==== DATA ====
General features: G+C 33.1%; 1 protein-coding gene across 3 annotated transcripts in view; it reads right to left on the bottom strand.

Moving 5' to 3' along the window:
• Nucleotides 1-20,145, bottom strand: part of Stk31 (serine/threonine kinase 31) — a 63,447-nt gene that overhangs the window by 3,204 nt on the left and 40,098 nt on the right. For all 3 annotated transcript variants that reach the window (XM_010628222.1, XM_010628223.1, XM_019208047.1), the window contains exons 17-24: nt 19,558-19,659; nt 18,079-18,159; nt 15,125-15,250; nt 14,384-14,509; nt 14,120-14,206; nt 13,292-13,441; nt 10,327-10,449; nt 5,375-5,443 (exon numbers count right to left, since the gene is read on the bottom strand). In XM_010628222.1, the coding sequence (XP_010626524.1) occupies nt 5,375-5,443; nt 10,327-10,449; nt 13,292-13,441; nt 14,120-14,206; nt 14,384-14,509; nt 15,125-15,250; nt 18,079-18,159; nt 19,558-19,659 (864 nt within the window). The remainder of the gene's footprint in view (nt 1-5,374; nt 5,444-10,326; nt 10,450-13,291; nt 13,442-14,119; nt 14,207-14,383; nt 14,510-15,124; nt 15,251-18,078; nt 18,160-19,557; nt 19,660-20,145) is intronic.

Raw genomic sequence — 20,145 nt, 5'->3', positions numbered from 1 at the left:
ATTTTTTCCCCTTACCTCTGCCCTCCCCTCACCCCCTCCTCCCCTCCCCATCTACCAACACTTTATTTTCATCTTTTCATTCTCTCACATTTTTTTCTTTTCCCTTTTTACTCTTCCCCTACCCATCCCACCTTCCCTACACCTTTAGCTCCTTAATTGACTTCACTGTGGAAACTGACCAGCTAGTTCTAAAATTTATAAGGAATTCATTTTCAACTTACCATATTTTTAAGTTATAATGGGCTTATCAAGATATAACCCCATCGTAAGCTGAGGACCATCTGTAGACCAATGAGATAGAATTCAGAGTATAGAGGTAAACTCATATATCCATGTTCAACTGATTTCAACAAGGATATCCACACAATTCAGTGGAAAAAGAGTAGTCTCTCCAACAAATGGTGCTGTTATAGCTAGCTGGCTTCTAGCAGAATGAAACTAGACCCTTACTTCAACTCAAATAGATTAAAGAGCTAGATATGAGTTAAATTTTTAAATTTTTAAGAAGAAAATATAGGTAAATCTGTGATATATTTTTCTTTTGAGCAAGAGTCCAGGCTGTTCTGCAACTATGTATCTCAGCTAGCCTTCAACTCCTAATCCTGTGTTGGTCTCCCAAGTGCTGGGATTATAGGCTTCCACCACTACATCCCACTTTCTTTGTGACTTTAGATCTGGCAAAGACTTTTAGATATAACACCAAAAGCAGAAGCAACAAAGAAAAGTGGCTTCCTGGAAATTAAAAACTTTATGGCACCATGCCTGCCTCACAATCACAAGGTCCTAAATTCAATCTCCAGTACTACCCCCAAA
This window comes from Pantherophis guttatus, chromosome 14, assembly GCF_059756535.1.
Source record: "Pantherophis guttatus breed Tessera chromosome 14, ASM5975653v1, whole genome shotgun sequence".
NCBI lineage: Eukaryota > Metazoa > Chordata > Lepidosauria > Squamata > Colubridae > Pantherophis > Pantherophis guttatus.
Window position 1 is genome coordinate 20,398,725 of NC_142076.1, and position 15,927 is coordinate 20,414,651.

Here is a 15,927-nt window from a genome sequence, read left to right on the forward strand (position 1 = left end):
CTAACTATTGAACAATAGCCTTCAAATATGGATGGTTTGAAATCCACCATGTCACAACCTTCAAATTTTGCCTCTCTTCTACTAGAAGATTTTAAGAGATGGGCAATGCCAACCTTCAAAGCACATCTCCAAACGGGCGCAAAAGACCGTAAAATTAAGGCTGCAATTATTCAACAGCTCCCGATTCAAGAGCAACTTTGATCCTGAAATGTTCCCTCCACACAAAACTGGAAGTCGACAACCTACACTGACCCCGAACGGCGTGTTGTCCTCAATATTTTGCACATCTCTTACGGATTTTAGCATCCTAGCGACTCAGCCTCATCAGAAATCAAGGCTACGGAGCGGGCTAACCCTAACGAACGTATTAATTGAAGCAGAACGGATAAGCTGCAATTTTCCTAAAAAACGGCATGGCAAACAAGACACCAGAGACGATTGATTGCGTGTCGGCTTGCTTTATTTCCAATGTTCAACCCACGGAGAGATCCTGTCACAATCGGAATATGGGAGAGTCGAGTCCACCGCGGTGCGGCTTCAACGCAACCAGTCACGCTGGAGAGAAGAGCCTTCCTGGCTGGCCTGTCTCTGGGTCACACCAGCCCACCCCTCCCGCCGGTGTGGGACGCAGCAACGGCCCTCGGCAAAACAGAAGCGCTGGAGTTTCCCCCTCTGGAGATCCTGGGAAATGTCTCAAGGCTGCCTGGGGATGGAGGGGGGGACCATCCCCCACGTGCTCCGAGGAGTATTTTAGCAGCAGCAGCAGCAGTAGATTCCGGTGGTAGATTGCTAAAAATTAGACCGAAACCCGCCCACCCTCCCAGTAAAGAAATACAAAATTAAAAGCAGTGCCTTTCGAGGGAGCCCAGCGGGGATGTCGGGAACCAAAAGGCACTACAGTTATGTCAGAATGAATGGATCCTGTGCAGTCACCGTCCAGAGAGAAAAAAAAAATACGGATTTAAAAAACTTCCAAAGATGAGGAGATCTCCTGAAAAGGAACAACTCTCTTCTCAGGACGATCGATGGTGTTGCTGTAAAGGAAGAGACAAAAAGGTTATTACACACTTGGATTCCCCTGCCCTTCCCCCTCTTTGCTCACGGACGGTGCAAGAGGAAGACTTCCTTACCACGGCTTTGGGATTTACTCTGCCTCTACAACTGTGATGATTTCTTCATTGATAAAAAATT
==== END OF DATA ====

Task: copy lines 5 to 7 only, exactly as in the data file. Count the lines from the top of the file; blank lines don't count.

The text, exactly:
ATTTTTTCCCCTTACCTCTGCCCTCCCCTCACCCCCTCCTCCCCTCCCCATCTACCAACACTTTATTTTCATCTTTTCATTCTCTCACATTTTTTTCTTTTCCCTTTTTACTCTTCCCCTACCCATCCCACCTTCCCTACACCTTTAGCTCCTTAATTGACTTCACTGTGGAAACTGACCAGCTAGTTCTAAAATTTATAAGGAATTCATTTTCAACTTACCATATTTTTAAGTTATAATGGGCTTATCAAGATATAACCCCATCGTAAGCTGAGGACCATCTGTAGACCAATGAGATAGAATTCAGAGTATAGAGGTAAACTCATATATCCATGTTCAACTGATTTCAACAAGGATATCCACACAATTCAGTGGAAAAAGAGTAGTCTCTCCAACAAATGGTGCTGTTATAGCTAGCTGGCTTCTAGCAGAATGAAACTAGACCCTTACTTCAACTCAAATAGATTAAAGAGCTAGATATGAGTTAAATTTTTAAATTTTTAAGAAGAAAATATAGGTAAATCTGTGATATATTTTTCTTTTGAGCAAGAGTCCAGGCTGTTCTGCAACTATGTATCTCAGCTAGCCTTCAACTCCTAATCCTGTGTTGGTCTCCCAAGTGCTGGGATTATAGGCTTCCACCACTACATCCCACTTTCTTTGTGACTTTAGATCTGGCAAAGACTTTTAGATATAACACCAAAAGCAGAAGCAACAAAGAAAAGTGGCTTCCTGGAAATTAAAAACTTTATGGCACCATGCCTGCCTCACAATCACAAGGTCCTAAATTCAATCTCCAGTACTACCCCCAAA
This window comes from Pantherophis guttatus, chromosome 14, assembly GCF_059756535.1.
Source record: "Pantherophis guttatus breed Tessera chromosome 14, ASM5975653v1, whole genome shotgun sequence".